Credit: Georgina Arrieta-Ruetenik

The Needham Planning Board voted unanimously last month to approve the construction of 72 independent living apartments and the addition of a third floor to the Wingate Residences facility at 589 Highland Ave.

The units will be built at the site that formerly was home to a 142-bed skilled nursing facility that closed in April 2022. Wingate Development, LLC had previously been granted a special permit to convert the structure to a 50-unit independent living facility, utilizing the currently vacant two-story building at the corner of Highland Avenue and Gould Street, across from the former Muzi site.

The Major Project Site Plan Special Permit allows the owners to add a third floor and 22 additional units. Because the town’s zoning bylaws require at least a 10% affordable housing commitment in the Elder Services Zoning District, nine of the 72 units (or 12.5%), will be affordable.

The project was the subject of public hearings held March 7 and April 25. There was mixed public comment at both hearings. 

The plan received support from representatives of the town’s Council on Aging, which noted the paucity of available housing in Needham, especially affordable units, for downsizing seniors.

Meanwhile, a handful of neighbors, while expressing support for the addition of independent living units in Needham, voiced concerns about the impacts of a long construction process. They noted that the neighborhood is slated for multiple, large-scale construction projects for the foreseeable future.

While the Planning Board supported most aspects of the proposal, member Artie Crocker repeatedly requested a commitment to incorporating solar energy. The developers declined, citing adverse financial impact and a belief that their energy plans were sufficiently environmentally friendly.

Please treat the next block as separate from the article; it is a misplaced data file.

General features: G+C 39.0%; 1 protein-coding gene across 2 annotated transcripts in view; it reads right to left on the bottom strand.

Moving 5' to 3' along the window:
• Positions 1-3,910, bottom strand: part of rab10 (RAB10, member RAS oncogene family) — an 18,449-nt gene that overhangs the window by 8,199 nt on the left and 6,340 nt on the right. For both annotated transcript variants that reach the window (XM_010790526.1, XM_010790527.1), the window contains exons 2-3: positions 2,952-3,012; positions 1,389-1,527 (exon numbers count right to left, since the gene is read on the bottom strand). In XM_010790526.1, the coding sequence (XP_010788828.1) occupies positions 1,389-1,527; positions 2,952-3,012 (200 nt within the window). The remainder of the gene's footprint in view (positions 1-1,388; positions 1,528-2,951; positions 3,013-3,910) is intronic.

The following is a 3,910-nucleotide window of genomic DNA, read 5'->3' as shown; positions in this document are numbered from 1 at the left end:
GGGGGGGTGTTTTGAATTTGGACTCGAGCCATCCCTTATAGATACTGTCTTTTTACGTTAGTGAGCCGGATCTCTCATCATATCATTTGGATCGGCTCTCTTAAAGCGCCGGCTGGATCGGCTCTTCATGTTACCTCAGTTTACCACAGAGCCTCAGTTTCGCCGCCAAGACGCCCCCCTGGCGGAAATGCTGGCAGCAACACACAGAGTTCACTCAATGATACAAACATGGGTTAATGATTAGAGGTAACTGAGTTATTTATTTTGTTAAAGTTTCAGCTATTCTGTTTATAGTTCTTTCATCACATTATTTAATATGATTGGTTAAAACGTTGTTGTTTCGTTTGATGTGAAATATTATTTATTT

Wingate representative David Feldman said the new facility would provide environmental benefits as currently designed, though not derived from solar. The plans call for employing air source heat pumps and for the facility to be heated 95% by electricity. The former skilled nursing facility, by contrast, had relied 80% on natural gas.

When the members voted on the permit at its May 16 meeting, there was no consensus on whether the board even had the authority to require the use of solar. While that question of authority remained unanswered, the permit did include language requiring the building be “electrically wired so that the roof is considered ‘solar ready,’ so that photovoltaic panels can be added in the future, if desired.”

The plan calls for 41 one-bedroom units; 21 one-bedroom units with a den; seven two-bedroom units; and three studios. The building will contain approximately 81,995 square feet at completion. 

Rents for the independent living units at the existing One Wingate Way complex adjacent to the construction site range from $8,060 to $11,020 per month.

No construction schedule was disclosed.

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